Can you learn to relax?

Inspired by this post in another thread:

To me, if I have to work to relax, that’s not what I call relaxing.

Most of my productivity comes from the first quarter of the day, because that’s when I’m well rested. After I use up all my energy I can’t get it back again for the rest of the day because I don’t know how to relax. Focusing on relaxing hasn’t worked. I know it works for some people, but I’ve tried some techniques from various Youtube videos and none of them have worked.

I think the problem is that whenever my mind isn’t occupied it starts thinking about death, anxiety, and past humiliating experiences. So my solution thus far has been to occupy it with law school textbooks, movies, and exercise. An idle mind is something I’ve never learned to deal with.

Is it possible for me to be at rest and not think about crazy and depressing shit?

I can’t speak for you, but it is possible for me. :slight_smile: You might also note that I said relaxing is a skill you can learn, not that it is work. I used a bunch of different methods to learn how to relax my mind and my body; they all work for me very nicely. My husband needs someone to teach him different methods to learn how to relax; I’m pretty sure he can learn how, too, because his body is physiologically capable of it, but the methods I use don’t work for him (progressive relaxation, tensing and releasing your muscles, makes him even more tense). He hasn’t actually tried mindful meditation; that might work for him.

Anyone else?

Yes, it’s absolutely possible to learn. I’ve done it, but I’m not quite sure what specific technique was the one that worked for me. I’m sure that just growing older and geting more perspective on life has helped tremendously.

As for your mind drifting to negative thoughts, that’s a habit you can break. The first step is awareness. Be aware for the very instant that those thoughts enter your consciousness, and make a point to shift to thoughts of puppies, rainbows, and pie. You could anchor that with a physical action that also induces relaxation, such as a deep breath or a smile. (Or both!) What you’ve been doing so far is distracting yourself from these thoughts by drowning them out. That’s probably counterproductive. By replacing your thoughts, you’re taking positive action to deal with them.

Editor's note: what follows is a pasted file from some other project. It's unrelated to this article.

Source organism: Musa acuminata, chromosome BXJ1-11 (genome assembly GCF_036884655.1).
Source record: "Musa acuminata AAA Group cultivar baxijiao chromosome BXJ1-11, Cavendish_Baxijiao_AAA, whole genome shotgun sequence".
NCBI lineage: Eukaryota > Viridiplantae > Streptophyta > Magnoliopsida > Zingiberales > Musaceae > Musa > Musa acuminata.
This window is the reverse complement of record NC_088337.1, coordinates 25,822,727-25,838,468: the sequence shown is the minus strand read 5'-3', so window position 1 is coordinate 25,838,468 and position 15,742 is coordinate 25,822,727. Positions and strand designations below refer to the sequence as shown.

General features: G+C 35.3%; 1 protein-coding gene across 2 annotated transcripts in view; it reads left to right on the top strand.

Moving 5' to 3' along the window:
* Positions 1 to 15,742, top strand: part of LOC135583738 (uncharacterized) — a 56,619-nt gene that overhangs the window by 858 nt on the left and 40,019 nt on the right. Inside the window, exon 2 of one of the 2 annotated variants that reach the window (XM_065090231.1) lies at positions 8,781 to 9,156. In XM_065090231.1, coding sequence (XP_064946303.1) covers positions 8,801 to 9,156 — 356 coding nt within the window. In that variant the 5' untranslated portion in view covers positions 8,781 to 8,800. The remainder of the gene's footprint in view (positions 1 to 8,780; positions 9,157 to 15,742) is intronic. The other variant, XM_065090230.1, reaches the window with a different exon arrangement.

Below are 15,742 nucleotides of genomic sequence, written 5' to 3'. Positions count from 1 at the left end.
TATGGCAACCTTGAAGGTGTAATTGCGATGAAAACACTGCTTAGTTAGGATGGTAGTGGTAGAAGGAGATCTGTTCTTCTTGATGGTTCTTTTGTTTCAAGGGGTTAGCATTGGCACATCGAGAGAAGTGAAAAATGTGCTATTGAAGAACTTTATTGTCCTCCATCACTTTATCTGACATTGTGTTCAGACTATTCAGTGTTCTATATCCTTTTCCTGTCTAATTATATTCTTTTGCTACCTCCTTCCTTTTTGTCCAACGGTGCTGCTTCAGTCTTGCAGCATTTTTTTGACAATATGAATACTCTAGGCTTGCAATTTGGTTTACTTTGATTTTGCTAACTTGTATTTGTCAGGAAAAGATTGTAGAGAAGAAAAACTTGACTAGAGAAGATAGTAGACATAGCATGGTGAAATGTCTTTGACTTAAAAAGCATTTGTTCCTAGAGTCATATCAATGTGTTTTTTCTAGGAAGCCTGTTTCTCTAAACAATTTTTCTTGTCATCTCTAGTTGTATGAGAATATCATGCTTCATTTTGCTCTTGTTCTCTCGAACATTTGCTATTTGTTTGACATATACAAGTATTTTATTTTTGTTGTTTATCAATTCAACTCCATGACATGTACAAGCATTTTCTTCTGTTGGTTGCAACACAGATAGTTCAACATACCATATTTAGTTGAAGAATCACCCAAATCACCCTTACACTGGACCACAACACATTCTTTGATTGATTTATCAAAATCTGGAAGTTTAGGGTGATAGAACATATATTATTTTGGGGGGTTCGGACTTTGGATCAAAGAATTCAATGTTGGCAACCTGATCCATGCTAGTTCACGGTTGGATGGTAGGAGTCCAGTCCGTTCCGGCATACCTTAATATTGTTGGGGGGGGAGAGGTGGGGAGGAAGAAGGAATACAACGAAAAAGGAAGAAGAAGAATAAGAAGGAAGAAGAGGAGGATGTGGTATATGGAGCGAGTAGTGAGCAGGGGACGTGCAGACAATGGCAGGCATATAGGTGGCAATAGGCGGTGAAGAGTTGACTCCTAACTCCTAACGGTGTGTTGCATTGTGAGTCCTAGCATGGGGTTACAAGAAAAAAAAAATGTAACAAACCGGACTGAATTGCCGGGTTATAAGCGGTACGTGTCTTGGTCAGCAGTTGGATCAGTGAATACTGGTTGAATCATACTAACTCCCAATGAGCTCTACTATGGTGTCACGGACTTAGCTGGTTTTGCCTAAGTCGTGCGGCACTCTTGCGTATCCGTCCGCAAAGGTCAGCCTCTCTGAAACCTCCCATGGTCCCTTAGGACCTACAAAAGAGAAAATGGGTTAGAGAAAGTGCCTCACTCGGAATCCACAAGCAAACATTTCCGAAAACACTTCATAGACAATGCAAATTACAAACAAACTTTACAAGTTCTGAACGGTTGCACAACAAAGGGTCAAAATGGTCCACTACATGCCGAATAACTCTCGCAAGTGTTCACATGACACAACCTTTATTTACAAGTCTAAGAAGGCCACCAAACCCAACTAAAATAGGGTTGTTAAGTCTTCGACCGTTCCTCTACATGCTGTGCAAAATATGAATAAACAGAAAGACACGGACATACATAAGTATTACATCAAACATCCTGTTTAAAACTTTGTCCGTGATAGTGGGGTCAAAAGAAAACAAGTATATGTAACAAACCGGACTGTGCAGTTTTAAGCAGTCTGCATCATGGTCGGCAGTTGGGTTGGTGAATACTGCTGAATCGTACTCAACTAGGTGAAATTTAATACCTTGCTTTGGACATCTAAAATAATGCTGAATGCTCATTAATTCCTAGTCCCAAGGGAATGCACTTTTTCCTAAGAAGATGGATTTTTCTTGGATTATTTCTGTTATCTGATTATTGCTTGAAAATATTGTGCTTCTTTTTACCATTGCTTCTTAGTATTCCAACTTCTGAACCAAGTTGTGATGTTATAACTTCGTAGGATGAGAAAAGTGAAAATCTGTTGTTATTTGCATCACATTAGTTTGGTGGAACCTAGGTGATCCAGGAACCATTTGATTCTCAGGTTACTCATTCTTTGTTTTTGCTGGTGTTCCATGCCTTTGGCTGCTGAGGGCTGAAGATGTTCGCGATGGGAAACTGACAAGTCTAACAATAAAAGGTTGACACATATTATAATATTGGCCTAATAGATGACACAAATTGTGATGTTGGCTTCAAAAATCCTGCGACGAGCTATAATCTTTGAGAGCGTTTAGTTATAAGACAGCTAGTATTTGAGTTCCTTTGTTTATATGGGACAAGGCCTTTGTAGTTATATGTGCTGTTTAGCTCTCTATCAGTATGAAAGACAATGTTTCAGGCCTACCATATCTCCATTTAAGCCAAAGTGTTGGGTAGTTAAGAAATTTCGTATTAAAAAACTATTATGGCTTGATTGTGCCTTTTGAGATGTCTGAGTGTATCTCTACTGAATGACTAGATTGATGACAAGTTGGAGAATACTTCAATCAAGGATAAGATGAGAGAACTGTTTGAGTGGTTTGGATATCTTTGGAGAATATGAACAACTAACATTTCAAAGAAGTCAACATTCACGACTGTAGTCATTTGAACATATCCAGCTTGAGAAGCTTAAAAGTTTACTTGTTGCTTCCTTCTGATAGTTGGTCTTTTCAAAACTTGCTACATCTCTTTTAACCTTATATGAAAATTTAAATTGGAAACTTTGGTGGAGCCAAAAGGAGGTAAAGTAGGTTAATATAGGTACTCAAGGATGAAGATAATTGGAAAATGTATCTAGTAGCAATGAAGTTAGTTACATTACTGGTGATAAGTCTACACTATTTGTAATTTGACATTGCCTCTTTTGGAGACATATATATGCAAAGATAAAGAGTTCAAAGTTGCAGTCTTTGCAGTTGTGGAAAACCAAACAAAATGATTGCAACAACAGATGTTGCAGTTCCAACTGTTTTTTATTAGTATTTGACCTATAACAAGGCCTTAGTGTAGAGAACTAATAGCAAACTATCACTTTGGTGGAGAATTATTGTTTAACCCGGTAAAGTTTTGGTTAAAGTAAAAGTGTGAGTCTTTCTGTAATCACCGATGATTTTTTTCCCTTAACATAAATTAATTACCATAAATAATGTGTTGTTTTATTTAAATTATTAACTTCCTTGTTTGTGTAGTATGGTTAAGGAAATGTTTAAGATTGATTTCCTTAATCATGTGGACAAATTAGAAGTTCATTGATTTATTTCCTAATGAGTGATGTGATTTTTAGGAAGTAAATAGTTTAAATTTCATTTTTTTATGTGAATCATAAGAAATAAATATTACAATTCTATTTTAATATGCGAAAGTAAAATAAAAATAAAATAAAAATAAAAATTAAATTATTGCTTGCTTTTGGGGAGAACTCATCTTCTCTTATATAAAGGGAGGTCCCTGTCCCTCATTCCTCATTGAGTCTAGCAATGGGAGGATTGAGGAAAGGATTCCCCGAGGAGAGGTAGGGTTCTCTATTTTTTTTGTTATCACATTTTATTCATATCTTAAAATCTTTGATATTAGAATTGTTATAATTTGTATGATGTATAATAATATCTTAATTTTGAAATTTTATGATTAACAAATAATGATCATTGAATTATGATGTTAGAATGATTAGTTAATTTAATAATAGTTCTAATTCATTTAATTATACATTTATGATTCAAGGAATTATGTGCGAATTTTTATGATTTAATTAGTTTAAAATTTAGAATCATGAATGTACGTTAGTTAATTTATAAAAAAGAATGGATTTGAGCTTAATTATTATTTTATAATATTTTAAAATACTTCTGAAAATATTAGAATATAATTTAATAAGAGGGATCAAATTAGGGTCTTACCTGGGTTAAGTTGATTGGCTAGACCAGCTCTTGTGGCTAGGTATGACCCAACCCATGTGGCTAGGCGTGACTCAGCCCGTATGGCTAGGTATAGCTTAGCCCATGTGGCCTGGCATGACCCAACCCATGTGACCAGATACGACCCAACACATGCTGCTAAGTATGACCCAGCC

And give yourself time go let this work. Like, six months to a year. Be patient.

If that doesn’t work and you find yourself obsessing on negative thoughts, you can try the opposite: Make a point of almost overdoing it, so much that you become bored with the subject. (I haven’t tried this, but I know some people who swear by it.)

Cognitive Behavioral Therapy is a science-based approach to changing habits of thought. I’ve seen this book recommended before on the boards, although I have no personal experience. Poster olivesmarch4th knows a LOT about CBT, so maybe try a PM for further suggestions.

I suspect that is, indeed, your problem.

It’s possible for me—my mind doesn’t go to crazy and depressing shit when it’s at rest—which suggests to me that it ought to be possible for you as well. But I don’t know how you’re going to achieve it. Maybe there’s some unresolved issue that’s eating away at your psyche, that you need to deal with or work through (possibly with the help of a trained counselor). Maybe you could use psychiatric treatment for depression or anxiety disorder. Maybe you could train yourself to get in the habit of thinking about positive things. Maybe you need a religious conversion. Maybe you need a puppy.

It certainly is. For years and year whenever I had an idle mind it would switch to horrible memories of my mother and some of the cruelties she enacted. Now…none of that. You certainly can learn to to do it.

Well, I don’t necessarily think of distressing things, but my mind really churns and I certainly have problems relaxing. I have problems sleeping, no doubt for the same fundamental reason, whatever that is.

Furthermore, efforts to “focus” on some thing or another, as in meditation or progressive relaxation, are fruitless. I was born without an attention span.

I had the same problem for the past 10 years. This year, I started taking mental breaks during the day. While your mind is racing, your adrenaline is also pumping. As the months and years go by, your body is exhausted 24 hours a day, 7 days a week from the adrenaline. In our case, “relax” means “turn off the adrenaline.”

I already knew how to do this from meditation training years ago, so it was easy for me to start doing it now once it was properly diagnosed.

One method I could share with you is to eat slowly. Focus on the taste of each bite. Try not to mix different dishes in your mouth, but take a single bite of each thing (of course, there’s an exception for meat + starch.) To prolong the meditative state, keep cold water handy to clear your mouth of the previous taste and then taste it again. It’s like tasting it for the first time again.

I also like to stare at colors and unfocus/close my eyes for seconds at a time (perfect for cigarette breaks or riding elevators or walking to the bathroom.)

Another trick is to wear the most comfortable piece of clothing you own. I have had feet problems for years and use orthopedic inserts. Recently, my wife bought the best shoes ever for me, and I enjoy just focusing on how good my feet feel.